Private religious schools also have public responsibilities

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Are private schools in this country allowed to disregard state proficiency standards in English, math, and US history? This is the question at the heart of a recent high-profile investigative report The New York Times. The article focuses on New York’s Hasidic education system, whose students almost uniformly fail standardized state tests in reading and math. A key part of the controversy is that New York’s Hasidic schools receive massive public financial support — $1 billion over the past four years — even as school administrators openly defy the state’s demand for educate their students to the bare minimum in secular education. studies.

Hasidic leaders and parents have reacted with fury to what they see as a blatant attack on their way of life and on their right to educate their children in their traditions. Where the Time highlights malfeasance and illiteracy, members of the Hasidic community see a rigorous Jewish upbringing and a continuation of cherished values ​​and ways of life.

We understand and sympathize with the Hasidim’s desire to educate children in the traditions and texts that give meaning to their community. The ability to preserve distinct religious traditions and pass them on to the next generation is, after all, central to the ideal of cultural pluralism for which the United States stands. Hasidic Jews are deeply suspicious of state intervention in the private school systems in which they educate their children. They fear that exposure to secular norms will alienate their children from long-established community traditions. And that fear is not far-fetched, given that one of the goals of public education in this country in the 20th century, especially when it involves immigrant communities, has been to advance the project of assimilation and integration into the American mainstream, which has historically meant the imposition of dominant Protestant and white cultural norms.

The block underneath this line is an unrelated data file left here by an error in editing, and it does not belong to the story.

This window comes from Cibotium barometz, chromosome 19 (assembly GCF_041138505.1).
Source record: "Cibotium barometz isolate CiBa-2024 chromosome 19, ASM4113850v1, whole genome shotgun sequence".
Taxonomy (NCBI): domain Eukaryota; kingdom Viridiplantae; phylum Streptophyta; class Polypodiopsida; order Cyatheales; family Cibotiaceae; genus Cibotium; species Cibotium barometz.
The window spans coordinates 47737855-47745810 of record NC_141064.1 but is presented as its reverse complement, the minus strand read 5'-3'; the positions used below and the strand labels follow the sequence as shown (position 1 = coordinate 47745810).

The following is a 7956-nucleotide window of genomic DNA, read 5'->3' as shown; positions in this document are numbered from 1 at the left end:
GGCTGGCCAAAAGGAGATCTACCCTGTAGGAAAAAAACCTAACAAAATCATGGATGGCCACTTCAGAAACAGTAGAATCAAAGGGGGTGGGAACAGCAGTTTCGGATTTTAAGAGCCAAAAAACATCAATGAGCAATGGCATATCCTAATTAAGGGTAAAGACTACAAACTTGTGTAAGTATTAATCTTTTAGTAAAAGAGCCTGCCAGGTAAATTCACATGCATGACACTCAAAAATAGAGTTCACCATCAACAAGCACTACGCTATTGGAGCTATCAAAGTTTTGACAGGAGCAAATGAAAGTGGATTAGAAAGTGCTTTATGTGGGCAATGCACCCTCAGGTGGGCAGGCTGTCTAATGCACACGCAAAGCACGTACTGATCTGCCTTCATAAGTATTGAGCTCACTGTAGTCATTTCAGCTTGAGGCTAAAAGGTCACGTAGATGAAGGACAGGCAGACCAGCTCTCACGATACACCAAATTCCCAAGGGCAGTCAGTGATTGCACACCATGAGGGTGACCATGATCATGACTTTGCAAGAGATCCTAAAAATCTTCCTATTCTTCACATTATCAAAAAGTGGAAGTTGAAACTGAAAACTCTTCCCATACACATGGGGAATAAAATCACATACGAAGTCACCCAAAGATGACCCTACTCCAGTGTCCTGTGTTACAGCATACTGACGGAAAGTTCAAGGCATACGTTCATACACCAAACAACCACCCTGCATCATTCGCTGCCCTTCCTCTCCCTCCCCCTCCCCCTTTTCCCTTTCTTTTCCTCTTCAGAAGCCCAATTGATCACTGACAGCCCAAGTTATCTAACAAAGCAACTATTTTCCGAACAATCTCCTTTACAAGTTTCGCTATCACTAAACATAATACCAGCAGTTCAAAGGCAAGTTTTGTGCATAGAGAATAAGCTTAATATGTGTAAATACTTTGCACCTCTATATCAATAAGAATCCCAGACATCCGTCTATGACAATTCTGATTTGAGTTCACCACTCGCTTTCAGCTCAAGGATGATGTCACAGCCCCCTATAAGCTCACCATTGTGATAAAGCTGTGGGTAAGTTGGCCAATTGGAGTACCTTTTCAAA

In light of this understandable impulse to resist assimilation, some might say the American way is live and let live. Shouldn’t religious groups be allowed to educate their children as they see fit? The only possible answer is “yes, but”. Yes, they should be allowed to immerse their children in a diet rich in traditional religious sources, customs and lifestyles. Yes, they should be allowed to be educated in languages ​​other than English. And yes, they should be eligible for the kinds of state supports that children in private schools have long received, including transportation and remedial and special education services, in addition to programs, such as subsidized meals. and after-school care, for which all low-income children are eligible.

But no, they shouldn’t be able to receive government funding for their private education system while flouting minimum education requirements – including basic English literacy – which increase but don’t upset their own standards. community education. A basic math and English education will not negate years and years of deep exposure to biblical and rabbinic sources. It didn’t have that effect at an earlier stage of those communities in the United States. When the United Talmudic Academy, the largest of the Hasidic educational systems and the focal point of The New York Times‘ report, first compiled by Rebbe Satmar in the mid-20th century, he insisted on sufficient secular education to enable graduates to enter the labor market. There is no reason why such respect for state educational mandates cannot be combined with a strong Jewish curriculum today.